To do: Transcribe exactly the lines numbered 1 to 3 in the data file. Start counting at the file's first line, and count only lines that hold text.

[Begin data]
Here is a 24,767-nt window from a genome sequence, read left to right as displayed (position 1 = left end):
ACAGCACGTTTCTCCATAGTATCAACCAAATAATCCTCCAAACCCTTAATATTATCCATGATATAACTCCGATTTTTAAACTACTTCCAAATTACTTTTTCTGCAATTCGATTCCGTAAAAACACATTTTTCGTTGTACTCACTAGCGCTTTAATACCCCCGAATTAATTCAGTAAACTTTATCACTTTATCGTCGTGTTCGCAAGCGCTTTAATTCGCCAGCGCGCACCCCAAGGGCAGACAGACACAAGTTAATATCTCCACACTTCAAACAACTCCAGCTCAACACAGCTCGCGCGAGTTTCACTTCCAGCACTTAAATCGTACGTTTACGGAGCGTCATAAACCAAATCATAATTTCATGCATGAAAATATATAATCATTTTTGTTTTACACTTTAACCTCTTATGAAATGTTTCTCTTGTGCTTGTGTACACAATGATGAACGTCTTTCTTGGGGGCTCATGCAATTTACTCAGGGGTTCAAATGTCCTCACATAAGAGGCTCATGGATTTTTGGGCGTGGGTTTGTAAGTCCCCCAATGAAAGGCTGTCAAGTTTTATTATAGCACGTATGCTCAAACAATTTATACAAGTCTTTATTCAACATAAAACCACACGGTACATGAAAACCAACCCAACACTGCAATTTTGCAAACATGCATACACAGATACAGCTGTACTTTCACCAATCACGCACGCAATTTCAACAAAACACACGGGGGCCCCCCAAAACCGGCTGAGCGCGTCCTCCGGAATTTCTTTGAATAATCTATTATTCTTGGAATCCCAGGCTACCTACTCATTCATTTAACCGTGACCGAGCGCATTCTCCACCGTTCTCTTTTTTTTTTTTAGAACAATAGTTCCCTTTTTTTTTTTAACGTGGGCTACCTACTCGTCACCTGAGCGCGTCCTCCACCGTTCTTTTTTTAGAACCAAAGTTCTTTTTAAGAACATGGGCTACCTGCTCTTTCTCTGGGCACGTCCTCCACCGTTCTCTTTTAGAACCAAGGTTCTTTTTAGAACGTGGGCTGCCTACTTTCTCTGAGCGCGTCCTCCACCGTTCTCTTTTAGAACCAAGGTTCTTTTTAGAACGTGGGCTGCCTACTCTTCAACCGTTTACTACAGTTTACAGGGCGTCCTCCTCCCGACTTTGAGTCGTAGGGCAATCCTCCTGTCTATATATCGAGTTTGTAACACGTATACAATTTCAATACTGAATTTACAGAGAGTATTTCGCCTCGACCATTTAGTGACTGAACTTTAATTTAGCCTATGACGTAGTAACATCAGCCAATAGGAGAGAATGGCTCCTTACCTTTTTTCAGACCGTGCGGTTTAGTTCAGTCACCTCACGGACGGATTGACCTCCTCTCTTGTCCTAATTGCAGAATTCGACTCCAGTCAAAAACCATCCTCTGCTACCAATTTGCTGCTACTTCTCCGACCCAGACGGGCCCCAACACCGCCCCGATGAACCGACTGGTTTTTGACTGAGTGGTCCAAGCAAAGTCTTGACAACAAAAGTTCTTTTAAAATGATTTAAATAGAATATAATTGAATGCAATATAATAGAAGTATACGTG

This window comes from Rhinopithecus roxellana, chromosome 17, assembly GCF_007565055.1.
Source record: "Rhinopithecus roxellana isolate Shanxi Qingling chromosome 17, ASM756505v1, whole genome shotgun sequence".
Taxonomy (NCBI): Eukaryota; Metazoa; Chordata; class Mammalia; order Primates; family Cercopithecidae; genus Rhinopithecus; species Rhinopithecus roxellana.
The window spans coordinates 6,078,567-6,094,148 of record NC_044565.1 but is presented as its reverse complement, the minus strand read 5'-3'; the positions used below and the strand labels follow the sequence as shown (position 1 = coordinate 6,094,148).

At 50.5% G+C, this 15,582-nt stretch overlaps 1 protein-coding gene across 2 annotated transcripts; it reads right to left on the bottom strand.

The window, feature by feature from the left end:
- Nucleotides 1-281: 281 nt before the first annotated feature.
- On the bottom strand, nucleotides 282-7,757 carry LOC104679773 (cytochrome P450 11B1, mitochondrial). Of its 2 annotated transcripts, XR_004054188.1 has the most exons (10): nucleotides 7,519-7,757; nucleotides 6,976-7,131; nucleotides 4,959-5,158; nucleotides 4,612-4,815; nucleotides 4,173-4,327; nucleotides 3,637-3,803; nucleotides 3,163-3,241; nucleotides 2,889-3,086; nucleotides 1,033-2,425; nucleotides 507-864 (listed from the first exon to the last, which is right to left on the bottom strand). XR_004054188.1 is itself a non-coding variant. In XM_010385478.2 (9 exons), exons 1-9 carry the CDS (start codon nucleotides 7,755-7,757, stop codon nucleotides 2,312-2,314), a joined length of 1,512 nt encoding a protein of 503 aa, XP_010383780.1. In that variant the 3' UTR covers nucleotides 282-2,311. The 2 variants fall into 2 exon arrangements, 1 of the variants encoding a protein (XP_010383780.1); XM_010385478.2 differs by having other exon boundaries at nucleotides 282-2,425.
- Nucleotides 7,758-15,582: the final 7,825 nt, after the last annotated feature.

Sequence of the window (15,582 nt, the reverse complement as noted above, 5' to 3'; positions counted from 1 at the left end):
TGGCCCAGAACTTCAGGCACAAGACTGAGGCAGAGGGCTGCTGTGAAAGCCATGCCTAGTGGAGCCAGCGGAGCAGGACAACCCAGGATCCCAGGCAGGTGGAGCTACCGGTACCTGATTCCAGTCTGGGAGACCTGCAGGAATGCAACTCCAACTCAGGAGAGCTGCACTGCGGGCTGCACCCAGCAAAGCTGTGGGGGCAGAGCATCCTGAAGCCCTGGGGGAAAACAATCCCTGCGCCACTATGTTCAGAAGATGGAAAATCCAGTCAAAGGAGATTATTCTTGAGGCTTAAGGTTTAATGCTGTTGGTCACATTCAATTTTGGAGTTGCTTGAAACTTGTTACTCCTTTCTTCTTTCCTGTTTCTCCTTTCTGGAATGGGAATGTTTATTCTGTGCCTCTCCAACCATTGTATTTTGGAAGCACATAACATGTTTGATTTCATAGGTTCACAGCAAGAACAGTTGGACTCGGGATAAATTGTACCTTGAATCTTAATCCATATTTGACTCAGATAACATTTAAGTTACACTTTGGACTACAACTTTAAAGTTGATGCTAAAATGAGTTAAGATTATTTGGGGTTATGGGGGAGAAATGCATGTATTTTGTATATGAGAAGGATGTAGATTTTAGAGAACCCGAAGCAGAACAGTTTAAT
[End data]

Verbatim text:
Here is a 24,767-nt window from a genome sequence, read left to right as displayed (position 1 = left end):
ACAGCACGTTTCTCCATAGTATCAACCAAATAATCCTCCAAACCCTTAATATTATCCATGATATAACTCCGATTTTTAAACTACTTCCAAATTACTTTTTCTGCAATTCGATTCCGTAAAAACACATTTTTCGTTGTACTCACTAGCGCTTTAATACCCCCGAATTAATTCAGTAAACTTTATCACTTTATCGTCGTGTTCGCAAGCGCTTTAATTCGCCAGCGCGCACCCCAAGGGCAGACAGACACAAGTTAATATCTCCACACTTCAAACAACTCCAGCTCAACACAGCTCGCGCGAGTTTCACTTCCAGCACTTAAATCGTACGTTTACGGAGCGTCATAAACCAAATCATAATTTCATGCATGAAAATATATAATCATTTTTGTTTTACACTTTAACCTCTTATGAAATGTTTCTCTTGTGCTTGTGTACACAATGATGAACGTCTTTCTTGGGGGCTCATGCAATTTACTCAGGGGTTCAAATGTCCTCACATAAGAGGCTCATGGATTTTTGGGCGTGGGTTTGTAAGTCCCCCAATGAAAGGCTGTCAAGTTTTATTATAGCACGTATGCTCAAACAATTTATACAAGTCTTTATTCAACATAAAACCACACGGTACATGAAAACCAACCCAACACTGCAATTTTGCAAACATGCATACACAGATACAGCTGTACTTTCACCAATCACGCACGCAATTTCAACAAAACACACGGGGGCCCCCCAAAACCGGCTGAGCGCGTCCTCCGGAATTTCTTTGAATAATCTATTATTCTTGGAATCCCAGGCTACCTACTCATTCATTTAACCGTGACCGAGCGCATTCTCCACCGTTCTCTTTTTTTTTTTTAGAACAATAGTTCCCTTTTTTTTTTTAACGTGGGCTACCTACTCGTCACCTGAGCGCGTCCTCCACCGTTCTTTTTTTAGAACCAAAGTTCTTTTTAAGAACATGGGCTACCTGCTCTTTCTCTGGGCACGTCCTCCACCGTTCTCTTTTAGAACCAAGGTTCTTTTTAGAACGTGGGCTGCCTACTTTCTCTGAGCGCGTCCTCCACCGTTCTCTTTTAGAACCAAGGTTCTTTTTAGAACGTGGGCTGCCTACTCTTCAACCGTTTACTACAGTTTACAGGGCGTCCTCCTCCCGACTTTGAGTCGTAGGGCAATCCTCCTGTCTATATATCGAGTTTGTAACACGTATACAATTTCAATACTGAATTTACAGAGAGTATTTCGCCTCGACCATTTAGTGACTGAACTTTAATTTAGCCTATGACGTAGTAACATCAGCCAATAGGAGAGAATGGCTCCTTACCTTTTTTCAGACCGTGCGGTTTAGTTCAGTCACCTCACGGACGGATTGACCTCCTCTCTTGTCCTAATTGCAGAATTCGACTCCAGTCAAAAACCATCCTCTGCTACCAATTTGCTGCTACTTCTCCGACCCAGACGGGCCCCAACACCGCCCCGATGAACCGACTGGTTTTTGACTGAGTGGTCCAAGCAAAGTCTTGACAACAAAAGTTCTTTTAAAATGATTTAAATAGAATATAATTGAATGCAATATAATAGAAGTATACGTG

This window comes from Rhinopithecus roxellana, chromosome 17, assembly GCF_007565055.1.